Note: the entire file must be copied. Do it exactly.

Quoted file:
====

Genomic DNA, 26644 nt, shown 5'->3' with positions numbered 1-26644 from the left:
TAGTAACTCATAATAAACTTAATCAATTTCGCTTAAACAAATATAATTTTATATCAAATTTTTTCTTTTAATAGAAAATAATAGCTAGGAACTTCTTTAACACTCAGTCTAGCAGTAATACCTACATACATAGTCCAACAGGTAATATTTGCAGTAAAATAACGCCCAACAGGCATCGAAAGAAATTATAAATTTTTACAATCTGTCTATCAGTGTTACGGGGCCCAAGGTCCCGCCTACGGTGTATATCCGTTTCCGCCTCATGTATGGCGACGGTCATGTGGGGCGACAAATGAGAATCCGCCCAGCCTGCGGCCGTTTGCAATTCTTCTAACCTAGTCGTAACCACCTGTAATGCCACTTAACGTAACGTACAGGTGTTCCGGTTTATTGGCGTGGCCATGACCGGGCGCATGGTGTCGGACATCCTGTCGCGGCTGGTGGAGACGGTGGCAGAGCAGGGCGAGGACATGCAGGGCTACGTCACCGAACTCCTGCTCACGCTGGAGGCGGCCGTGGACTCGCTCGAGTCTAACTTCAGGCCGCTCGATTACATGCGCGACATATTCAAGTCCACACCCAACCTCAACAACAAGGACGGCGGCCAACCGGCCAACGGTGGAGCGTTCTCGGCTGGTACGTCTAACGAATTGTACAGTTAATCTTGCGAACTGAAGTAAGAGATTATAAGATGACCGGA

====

Genomic DNA, 26644 nt, shown 5'->3' with positions numbered 1-26644 from the left:
TAGTAACTCATAATAAACTTAATCAATTTCGCTTAAACAAATATAATTTTATATCAAATTTTTTCTTTTAATAGAAAATAATAGCTAGGAACTTCTTTAACACTCAGTCTAGCAGTAATACCTACATACATAGTCCAACAGGTAATATTTGCAGTAAAATAACGCCCAACAGGCATCGAAAGAAATTATAAATTTTTACAATCTGTCTATCAGTGTTACGGGGCCCAAGGTCCCGCCTACGGTGTATATCCGTTTCCGCCTCATGTATGGCGACGGTCATGTGGGGCGACAAATGAGAATCCGCCCAGCCTGCGGCCGTTTGCAATTCTTCTAACCTAGTCGTAACCACCTGTAATGCCACTTAACGTAACGTACAGGTGTTCCGGTTTATTGGCGTGGCCATGACCGGGCGCATGGTGTCGGACATCCTGTCGCGGCTGGTGGAGACGGTGGCAGAGCAGGGCGAGGACATGCAGGGCTACGTCACCGAACTCCTGCTCACGCTGGAGGCGGCCGTGGACTCGCTCGAGTCTAACTTCAGGCCGCTCGATTACATGCGCGACATATTCAAGTCCACACCCAACCTCAACAACAAGGACGGCGGCCAACCGGCCAACGGTGGAGCGTTCTCGGCTGGTACGTCTAACGAATTGTACAGTTAATCTTGCGAACTGAAGTAAGAGATTATAAGATGACCGGA